Last week, I went downtown to fight a speeding ticket. Or, really, to complain about a speeding ticket, because the city had video of me speeding and I was very unlikely to get it overturned. It was one of those fixed school zone cameras, and it had caught me going 26 miles per hour in a 20 mile per hour zone. The cost? $189.
Now, it’s hard to complain about getting a ticket for speeding in a school zone, since that’s clearly a bad thing to do, but I do question whether the punishment fits the crime. $189 for going 26 mph?
I knew how the trip to downtown would go. I would stand in a couple of long lines, stare at drab government walls and leave feeling demoralized and dissatisfied. At some point I probably would get scolded. A veteran of visiting big city government buildings, I knew I needed to clear a lot of time and bring a good book.
The hearing was in Seattle’s Justice Center, one of the city’s newer government buildings. I passed through the metal detector and immediately saw an area labeled Customer Service with ropes outlining a serpentine queue. I took note because I assumed this would be a place where I would do a lot of my penance. I took the elevator, surprisingly nice, with stainless steels walls and terrazzo floors, up to the second floor where I was to have my hearing. I sat down at a computer terminal where, I was told, I was could actually watch myself committing the infraction.
This is where things got weird.
After a minute of fumbling through my papers to find a video access code, a nearby voice offered help. I had so little expected assistance that I thought she was talking to someone else. The woman, an employee behind a nearby desk, confirmed that she was indeed offering help, and commiserated with me over receiving a raft of court papers with a lot of numbers but not the numbers I needed.
She found my number, and offered to come out from behind her desk to enter it in for me (since the number was so long)! This woman was incredibly nice. She even checked the time, concerned that we might not finish before my hearing started. This seemed odd, because it was 2:03, and my hearing was scheduled for 2:00. Clearly I had another 45 minutes of waiting ahead.
Scarcely had I settled down in a chair when a man appeared in a doorway and called my name. We walked down a long hallway, nice as any corporate headquarters, and into an office with blonde wood chairs and ample southern exposure. He offered me a seat. It turned out he was, in fact, the magistrate.
Judge Chung had a friendly, patient smile. I delivered my rehearsed bit about social justice and the fairness of a $189 ticket for going 26 mph, and we had a short discussion. He smiled serenely and asked if I had been cited for speeding before. I was busted. Last October I got a ticket, at the same location, for going 28 miles per hour.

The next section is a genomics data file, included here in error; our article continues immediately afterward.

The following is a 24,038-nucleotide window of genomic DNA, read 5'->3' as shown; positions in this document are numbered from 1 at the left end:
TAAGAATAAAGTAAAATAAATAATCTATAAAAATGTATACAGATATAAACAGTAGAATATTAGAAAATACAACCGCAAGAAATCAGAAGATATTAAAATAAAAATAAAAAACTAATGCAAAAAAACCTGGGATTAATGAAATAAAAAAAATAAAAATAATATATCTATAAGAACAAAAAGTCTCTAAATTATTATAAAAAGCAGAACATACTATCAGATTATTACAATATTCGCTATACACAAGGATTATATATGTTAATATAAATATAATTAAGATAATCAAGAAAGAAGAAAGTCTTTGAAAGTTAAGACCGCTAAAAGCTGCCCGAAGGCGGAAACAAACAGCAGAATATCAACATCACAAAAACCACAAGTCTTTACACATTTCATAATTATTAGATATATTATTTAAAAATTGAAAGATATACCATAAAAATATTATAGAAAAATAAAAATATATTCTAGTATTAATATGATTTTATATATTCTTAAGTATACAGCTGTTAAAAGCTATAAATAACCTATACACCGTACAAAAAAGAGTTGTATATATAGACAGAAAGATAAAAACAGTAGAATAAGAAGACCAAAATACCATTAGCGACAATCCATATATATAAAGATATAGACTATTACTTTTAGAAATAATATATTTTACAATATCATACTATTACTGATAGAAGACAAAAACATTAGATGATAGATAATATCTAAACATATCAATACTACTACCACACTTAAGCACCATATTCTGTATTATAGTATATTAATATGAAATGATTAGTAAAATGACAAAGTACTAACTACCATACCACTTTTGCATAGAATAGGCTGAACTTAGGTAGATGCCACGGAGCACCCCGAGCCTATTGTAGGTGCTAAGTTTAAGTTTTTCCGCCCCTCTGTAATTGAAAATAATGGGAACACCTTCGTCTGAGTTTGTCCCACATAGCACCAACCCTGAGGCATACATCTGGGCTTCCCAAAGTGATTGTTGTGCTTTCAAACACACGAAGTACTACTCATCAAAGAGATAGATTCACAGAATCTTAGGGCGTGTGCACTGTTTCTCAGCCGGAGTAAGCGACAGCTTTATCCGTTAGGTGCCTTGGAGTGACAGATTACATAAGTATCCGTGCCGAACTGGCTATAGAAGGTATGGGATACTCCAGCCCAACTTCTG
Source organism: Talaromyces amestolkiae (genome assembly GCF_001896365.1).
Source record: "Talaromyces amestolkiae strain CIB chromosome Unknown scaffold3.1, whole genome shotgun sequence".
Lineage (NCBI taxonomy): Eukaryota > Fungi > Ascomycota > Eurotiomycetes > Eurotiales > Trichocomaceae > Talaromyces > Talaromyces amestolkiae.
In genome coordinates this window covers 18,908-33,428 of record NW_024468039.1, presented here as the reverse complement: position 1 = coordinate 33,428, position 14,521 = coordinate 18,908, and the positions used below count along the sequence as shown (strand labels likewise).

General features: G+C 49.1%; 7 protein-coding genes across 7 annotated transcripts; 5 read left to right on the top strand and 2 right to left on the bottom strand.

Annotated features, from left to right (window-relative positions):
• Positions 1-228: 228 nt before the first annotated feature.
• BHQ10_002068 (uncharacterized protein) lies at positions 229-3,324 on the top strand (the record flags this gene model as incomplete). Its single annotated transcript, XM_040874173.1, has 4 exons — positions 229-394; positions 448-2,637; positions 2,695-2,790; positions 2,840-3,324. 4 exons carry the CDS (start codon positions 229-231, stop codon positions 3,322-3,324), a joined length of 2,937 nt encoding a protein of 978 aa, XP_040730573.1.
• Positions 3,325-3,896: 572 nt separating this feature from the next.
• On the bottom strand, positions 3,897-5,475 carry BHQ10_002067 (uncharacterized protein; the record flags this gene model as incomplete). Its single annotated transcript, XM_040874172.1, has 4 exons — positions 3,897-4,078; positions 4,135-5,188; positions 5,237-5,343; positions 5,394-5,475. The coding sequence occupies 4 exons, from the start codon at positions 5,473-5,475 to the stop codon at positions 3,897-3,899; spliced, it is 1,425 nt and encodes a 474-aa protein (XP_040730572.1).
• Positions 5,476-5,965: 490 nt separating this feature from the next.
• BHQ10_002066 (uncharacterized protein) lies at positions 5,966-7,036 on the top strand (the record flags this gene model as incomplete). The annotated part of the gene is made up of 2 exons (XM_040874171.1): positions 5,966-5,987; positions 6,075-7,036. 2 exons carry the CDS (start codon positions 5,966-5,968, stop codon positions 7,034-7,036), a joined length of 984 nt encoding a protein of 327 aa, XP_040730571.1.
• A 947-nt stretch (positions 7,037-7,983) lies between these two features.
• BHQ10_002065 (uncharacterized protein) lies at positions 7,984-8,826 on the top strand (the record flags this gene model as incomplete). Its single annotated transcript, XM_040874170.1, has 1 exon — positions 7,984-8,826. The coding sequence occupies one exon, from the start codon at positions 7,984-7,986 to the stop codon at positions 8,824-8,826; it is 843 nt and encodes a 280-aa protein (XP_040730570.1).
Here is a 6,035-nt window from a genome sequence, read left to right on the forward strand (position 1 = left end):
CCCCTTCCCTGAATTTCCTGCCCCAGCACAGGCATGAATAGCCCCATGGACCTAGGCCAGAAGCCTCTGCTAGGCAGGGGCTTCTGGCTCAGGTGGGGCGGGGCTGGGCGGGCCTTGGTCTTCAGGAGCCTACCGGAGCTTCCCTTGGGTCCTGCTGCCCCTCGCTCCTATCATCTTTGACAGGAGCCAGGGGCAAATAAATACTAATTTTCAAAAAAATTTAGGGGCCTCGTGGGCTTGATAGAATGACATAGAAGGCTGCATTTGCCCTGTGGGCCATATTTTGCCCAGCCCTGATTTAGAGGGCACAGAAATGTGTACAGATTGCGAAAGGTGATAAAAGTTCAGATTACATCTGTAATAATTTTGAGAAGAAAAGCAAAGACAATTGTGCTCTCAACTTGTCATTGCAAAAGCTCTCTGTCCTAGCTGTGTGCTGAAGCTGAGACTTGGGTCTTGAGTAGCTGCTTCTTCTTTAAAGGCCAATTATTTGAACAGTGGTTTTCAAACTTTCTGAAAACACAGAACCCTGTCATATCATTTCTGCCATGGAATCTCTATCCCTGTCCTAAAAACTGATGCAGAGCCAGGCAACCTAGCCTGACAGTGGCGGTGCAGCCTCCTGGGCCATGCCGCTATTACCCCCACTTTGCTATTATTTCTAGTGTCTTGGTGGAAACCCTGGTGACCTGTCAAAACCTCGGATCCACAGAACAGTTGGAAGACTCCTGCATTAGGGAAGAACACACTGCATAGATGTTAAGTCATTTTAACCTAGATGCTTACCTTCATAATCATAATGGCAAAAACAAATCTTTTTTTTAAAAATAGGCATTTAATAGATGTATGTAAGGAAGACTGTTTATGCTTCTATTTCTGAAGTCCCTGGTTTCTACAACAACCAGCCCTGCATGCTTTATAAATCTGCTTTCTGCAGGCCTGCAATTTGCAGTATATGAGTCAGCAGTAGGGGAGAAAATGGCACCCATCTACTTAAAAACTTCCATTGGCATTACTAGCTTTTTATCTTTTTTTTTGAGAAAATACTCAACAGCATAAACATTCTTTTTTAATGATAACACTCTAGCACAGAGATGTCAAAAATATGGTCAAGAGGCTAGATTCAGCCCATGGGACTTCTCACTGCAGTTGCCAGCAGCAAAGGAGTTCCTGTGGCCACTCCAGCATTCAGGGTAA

I asked Judge Chung whether he would sanction a ticket for traveling, say, 22 mph in a 20 mph zone. He explained that 26 mph is usually the lowest speed for which he sees tickets being issued. I could see that I was getting nowhere, so we wrapped it up. He agreed to drop my fee to $100. I walked out of the courtroom at 2:09 p.m.
On my way out, I started to take note of just how nice the building and its interior are. In fact, the Seattle Justice Center is more like a Four Seasons hotel than a government building. There’s artwork on the walls, cherry wood ceilings, a green roof terrace and impressive views (through double-paned glass) of sparkling Elliott Bay.
The directory called my attention to an Attorney Convenience Center on the 11th floor. I pushed 11, thinking that there might be espressos or maybe a gym that I could look into joining. The Center required a key card for entry, but I peeked into a nearby staff room, which looked like Don Draper’s office when his career was flourishing. Floor-to-ceiling views of the Duwamish where it meets Elliott Bay, and of glittery City Hall, which was built at roughly the same time as the Justice Center. The two buildings cost $259 million in the early 2000s. The city had to borrow the money.
And then I realized what those $189 speeding tickets were paying for.
The Seattle Times recently reported that in the past 18 months 70,000 motorists like me have received speeding infractions from fixed school zone cameras. Those tickets generated $6.9 million last year, far more than expected. City officials insist they’re not issuing tickets for the money; that it’s all about safety. (And, to be clear, in fact, the City Council passed a measure last year dedicating all the revenue from the tickets to traffic and pedestrian-safety improvements near schools.)
Don’t get me wrong. I love excellent customer service, uplifting art and beautiful views. Visiting the Justice Center was the best trip to a government building I’ve ever had.
I’m just not sure I like how much it costs.
This story has been updated since it first appeared to note the City Council's passage of a measure dedicating revenue from the tickets to safety improvements.